# Probability Question - Super confused!

1. Dec 8, 2011

### Jason Stock

1. The problem statement, all variables and given/known data

What is the probability the 3 men take the same test?
A driving exam has 5 different written driving tests to give to drivers. Two women and three men take the test. What is the probability of each event?

a) the 3 men take the same test

b) exactly 3 people take the same test

c) all 5 people take a different test

2. Relevant equations
none here

3. The attempt at a solution

for (a) first guy can take any test. The probability that the next man takes the same test is 1/5, and the probability that the third man takes the same test is 1/5 again? Atleast thats what I think. Im so confused and time is running out for me...
1. The problem statement, all variables and given/known data

2. Dec 8, 2011

### Dick

That's a good start for the first one. So what is the probability the 3 men take the same test? Now what do you think about the other ones?

3. Dec 8, 2011

### Jason Stock

b) Take the probability from a. and multiply it by

(5*4*3)/(3*2*1) = 10
P = 10/25 = 2/5

c) The first person can take any test. The probability that the second takes a different test is 4/5, the probability that the third takes a different test is 3/5, that the fourth takes a different test 2/5, and that the fifth takes still a different test is 1/5??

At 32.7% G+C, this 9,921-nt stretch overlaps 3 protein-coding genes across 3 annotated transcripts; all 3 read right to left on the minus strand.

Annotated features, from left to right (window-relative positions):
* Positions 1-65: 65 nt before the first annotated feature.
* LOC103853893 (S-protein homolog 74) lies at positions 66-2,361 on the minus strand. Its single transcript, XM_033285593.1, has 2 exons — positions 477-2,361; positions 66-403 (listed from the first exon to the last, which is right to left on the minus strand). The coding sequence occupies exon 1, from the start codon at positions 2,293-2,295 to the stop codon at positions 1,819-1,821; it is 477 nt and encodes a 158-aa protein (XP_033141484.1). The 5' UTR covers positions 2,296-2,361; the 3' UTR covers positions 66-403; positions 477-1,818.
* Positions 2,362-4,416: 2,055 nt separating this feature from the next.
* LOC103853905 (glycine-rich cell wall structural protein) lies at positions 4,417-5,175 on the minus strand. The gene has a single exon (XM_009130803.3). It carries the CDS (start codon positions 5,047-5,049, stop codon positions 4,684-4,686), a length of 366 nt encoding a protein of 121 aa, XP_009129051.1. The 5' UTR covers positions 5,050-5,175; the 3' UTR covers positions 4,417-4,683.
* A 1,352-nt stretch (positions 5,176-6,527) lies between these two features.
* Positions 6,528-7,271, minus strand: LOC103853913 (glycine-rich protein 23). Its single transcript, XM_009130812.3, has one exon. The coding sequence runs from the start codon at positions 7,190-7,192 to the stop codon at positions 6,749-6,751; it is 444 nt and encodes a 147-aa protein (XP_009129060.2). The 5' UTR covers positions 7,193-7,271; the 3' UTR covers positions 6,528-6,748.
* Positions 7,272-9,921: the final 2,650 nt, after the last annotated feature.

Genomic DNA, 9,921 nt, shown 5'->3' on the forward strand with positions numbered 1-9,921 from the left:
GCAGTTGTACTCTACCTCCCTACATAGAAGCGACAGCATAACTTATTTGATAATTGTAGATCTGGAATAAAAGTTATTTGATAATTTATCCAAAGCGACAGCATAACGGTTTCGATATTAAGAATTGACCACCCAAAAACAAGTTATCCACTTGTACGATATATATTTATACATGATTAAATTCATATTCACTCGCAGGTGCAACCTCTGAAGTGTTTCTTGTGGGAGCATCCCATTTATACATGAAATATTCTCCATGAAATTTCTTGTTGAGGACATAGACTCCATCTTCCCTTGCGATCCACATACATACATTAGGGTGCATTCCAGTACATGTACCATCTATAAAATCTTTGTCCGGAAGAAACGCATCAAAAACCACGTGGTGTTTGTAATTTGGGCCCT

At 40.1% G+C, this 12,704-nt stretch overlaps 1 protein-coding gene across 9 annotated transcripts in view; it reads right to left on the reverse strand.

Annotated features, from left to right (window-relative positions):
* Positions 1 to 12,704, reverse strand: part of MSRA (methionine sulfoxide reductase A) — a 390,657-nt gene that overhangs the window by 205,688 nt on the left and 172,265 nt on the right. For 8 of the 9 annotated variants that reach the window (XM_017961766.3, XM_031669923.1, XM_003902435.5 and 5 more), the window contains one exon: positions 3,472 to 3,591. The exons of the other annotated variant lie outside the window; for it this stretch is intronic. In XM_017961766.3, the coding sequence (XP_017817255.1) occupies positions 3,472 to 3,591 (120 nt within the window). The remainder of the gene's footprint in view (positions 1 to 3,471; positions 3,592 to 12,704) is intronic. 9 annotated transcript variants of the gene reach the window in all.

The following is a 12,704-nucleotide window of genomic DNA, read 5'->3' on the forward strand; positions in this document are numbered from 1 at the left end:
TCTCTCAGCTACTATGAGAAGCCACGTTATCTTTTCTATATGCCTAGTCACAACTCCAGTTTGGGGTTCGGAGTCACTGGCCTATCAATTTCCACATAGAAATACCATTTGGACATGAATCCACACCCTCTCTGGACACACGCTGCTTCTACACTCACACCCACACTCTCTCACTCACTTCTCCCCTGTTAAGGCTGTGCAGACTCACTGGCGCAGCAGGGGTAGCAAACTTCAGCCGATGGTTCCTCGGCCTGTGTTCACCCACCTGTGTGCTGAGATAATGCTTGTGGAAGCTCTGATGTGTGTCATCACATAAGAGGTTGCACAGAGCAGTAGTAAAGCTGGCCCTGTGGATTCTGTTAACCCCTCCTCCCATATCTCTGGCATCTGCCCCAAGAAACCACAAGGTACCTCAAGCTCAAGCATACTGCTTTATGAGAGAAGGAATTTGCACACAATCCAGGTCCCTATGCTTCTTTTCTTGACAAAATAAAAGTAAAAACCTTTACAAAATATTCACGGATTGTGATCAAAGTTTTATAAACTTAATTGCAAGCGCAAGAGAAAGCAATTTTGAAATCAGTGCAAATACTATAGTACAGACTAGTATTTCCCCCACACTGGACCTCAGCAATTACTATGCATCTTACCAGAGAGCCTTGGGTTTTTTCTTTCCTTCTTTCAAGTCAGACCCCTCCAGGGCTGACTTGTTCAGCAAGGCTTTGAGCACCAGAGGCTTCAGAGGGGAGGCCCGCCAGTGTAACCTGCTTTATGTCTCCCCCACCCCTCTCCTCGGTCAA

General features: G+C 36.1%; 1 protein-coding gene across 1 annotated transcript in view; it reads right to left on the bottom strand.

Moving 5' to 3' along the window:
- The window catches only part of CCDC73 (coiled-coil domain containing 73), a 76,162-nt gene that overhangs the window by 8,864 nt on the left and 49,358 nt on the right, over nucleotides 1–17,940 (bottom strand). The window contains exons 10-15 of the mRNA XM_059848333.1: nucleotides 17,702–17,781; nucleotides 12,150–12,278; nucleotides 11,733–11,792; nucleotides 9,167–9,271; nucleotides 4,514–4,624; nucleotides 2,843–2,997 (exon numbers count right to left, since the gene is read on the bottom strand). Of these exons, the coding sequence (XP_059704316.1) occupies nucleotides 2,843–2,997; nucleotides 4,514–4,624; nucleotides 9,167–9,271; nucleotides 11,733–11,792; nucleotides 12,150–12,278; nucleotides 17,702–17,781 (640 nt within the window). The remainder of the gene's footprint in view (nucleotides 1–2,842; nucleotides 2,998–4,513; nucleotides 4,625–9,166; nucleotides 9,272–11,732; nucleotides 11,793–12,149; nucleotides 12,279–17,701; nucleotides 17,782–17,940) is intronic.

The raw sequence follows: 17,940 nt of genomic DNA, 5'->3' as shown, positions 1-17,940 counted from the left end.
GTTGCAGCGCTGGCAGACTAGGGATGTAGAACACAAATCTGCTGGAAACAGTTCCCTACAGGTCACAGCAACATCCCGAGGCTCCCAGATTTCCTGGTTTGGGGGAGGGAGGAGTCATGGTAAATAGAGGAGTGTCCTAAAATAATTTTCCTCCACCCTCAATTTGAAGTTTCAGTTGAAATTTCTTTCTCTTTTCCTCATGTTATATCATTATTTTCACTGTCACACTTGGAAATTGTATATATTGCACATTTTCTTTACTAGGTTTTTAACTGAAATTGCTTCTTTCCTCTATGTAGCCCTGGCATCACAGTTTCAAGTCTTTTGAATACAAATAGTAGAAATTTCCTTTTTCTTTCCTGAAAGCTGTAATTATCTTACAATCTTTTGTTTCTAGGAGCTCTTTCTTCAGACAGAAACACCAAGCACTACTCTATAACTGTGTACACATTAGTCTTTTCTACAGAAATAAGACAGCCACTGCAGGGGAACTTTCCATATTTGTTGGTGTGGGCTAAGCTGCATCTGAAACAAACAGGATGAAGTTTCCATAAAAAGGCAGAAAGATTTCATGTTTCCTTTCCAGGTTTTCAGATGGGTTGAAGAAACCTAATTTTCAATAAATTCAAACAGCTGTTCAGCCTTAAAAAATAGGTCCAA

P = (4/5)*(3/5)*(2/5)*(1/5)

I really dont know if this is even right. i just don't feel clear on this all. Please help me out?

4. Dec 8, 2011

### Dick

You are doing better than you think. c) is right. b) is still a bit off. You didn't explain all of your reasoning in b), but you didn't make sure the other two people you've haven't selected don't take the same test as the three you did. The question says 'exactly three'.

5. Dec 8, 2011

### Jason Stock

i've no idea what to do next or how to finish this off. sorry for being stupid...

6. Dec 8, 2011

### Dick

Stop saying you are stupid and start thinking. You picked all groups of three people and multiplied by the probability they all take the same test. What's the probability the other two people didn't take the same test? You have to multiply by that too.

7. Dec 8, 2011

### Jason Stock

ok... so a. and c. are right, b i'm half right and just need to do the same thing?

8. Dec 8, 2011

### Dick

What's the probability that the two you didn't pick don't take the same test as the three you did. Multiply by that and I think you are right.